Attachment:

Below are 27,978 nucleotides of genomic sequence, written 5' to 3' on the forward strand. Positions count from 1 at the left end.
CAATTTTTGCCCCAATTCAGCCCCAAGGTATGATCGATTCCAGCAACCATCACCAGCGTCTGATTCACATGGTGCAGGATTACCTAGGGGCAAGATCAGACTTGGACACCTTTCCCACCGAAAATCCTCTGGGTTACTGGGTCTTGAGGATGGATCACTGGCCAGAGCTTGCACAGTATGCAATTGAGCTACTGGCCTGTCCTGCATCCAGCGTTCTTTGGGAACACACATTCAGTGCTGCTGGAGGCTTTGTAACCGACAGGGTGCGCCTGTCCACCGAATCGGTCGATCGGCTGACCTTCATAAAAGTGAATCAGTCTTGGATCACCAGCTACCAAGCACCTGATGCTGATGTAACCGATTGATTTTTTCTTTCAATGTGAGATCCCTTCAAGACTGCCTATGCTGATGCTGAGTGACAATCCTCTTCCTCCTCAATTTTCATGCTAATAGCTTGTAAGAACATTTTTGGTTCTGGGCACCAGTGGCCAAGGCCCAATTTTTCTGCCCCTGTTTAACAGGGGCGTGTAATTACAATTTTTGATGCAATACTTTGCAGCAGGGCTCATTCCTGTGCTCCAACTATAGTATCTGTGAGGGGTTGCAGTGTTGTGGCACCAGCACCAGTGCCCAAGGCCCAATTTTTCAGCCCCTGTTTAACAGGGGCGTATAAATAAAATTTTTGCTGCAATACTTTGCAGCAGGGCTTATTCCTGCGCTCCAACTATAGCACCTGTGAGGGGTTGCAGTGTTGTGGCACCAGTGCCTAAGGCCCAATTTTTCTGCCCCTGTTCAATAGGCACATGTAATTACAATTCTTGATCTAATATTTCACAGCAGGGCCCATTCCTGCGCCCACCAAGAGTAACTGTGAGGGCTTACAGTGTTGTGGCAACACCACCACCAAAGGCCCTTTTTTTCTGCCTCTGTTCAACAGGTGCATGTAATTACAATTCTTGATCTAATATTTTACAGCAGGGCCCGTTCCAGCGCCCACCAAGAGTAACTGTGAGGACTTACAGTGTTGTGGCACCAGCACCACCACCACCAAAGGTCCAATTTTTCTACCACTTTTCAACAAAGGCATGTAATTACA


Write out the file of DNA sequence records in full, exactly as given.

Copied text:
Below are 27,978 nucleotides of genomic sequence, written 5' to 3' on the forward strand. Positions count from 1 at the left end.
CAATTTTTGCCCCAATTCAGCCCCAAGGTATGATCGATTCCAGCAACCATCACCAGCGTCTGATTCACATGGTGCAGGATTACCTAGGGGCAAGATCAGACTTGGACACCTTTCCCACCGAAAATCCTCTGGGTTACTGGGTCTTGAGGATGGATCACTGGCCAGAGCTTGCACAGTATGCAATTGAGCTACTGGCCTGTCCTGCATCCAGCGTTCTTTGGGAACACACATTCAGTGCTGCTGGAGGCTTTGTAACCGACAGGGTGCGCCTGTCCACCGAATCGGTCGATCGGCTGACCTTCATAAAAGTGAATCAGTCTTGGATCACCAGCTACCAAGCACCTGATGCTGATGTAACCGATTGATTTTTTCTTTCAATGTGAGATCCCTTCAAGACTGCCTATGCTGATGCTGAGTGACAATCCTCTTCCTCCTCAATTTTCATGCTAATAGCTTGTAAGAACATTTTTGGTTCTGGGCACCAGTGGCCAAGGCCCAATTTTTCTGCCCCTGTTTAACAGGGGCGTGTAATTACAATTTTTGATGCAATACTTTGCAGCAGGGCTCATTCCTGTGCTCCAACTATAGTATCTGTGAGGGGTTGCAGTGTTGTGGCACCAGCACCAGTGCCCAAGGCCCAATTTTTCAGCCCCTGTTTAACAGGGGCGTATAAATAAAATTTTTGCTGCAATACTTTGCAGCAGGGCTTATTCCTGCGCTCCAACTATAGCACCTGTGAGGGGTTGCAGTGTTGTGGCACCAGTGCCTAAGGCCCAATTTTTCTGCCCCTGTTCAATAGGCACATGTAATTACAATTCTTGATCTAATATTTCACAGCAGGGCCCATTCCTGCGCCCACCAAGAGTAACTGTGAGGGCTTACAGTGTTGTGGCAACACCACCACCAAAGGCCCTTTTTTTCTGCCTCTGTTCAACAGGTGCATGTAATTACAATTCTTGATCTAATATTTTACAGCAGGGCCCGTTCCAGCGCCCACCAAGAGTAACTGTGAGGACTTACAGTGTTGTGGCACCAGCACCACCACCACCAAAGGTCCAATTTTTCTACCACTTTTCAACAAAGGCATGTAATTACA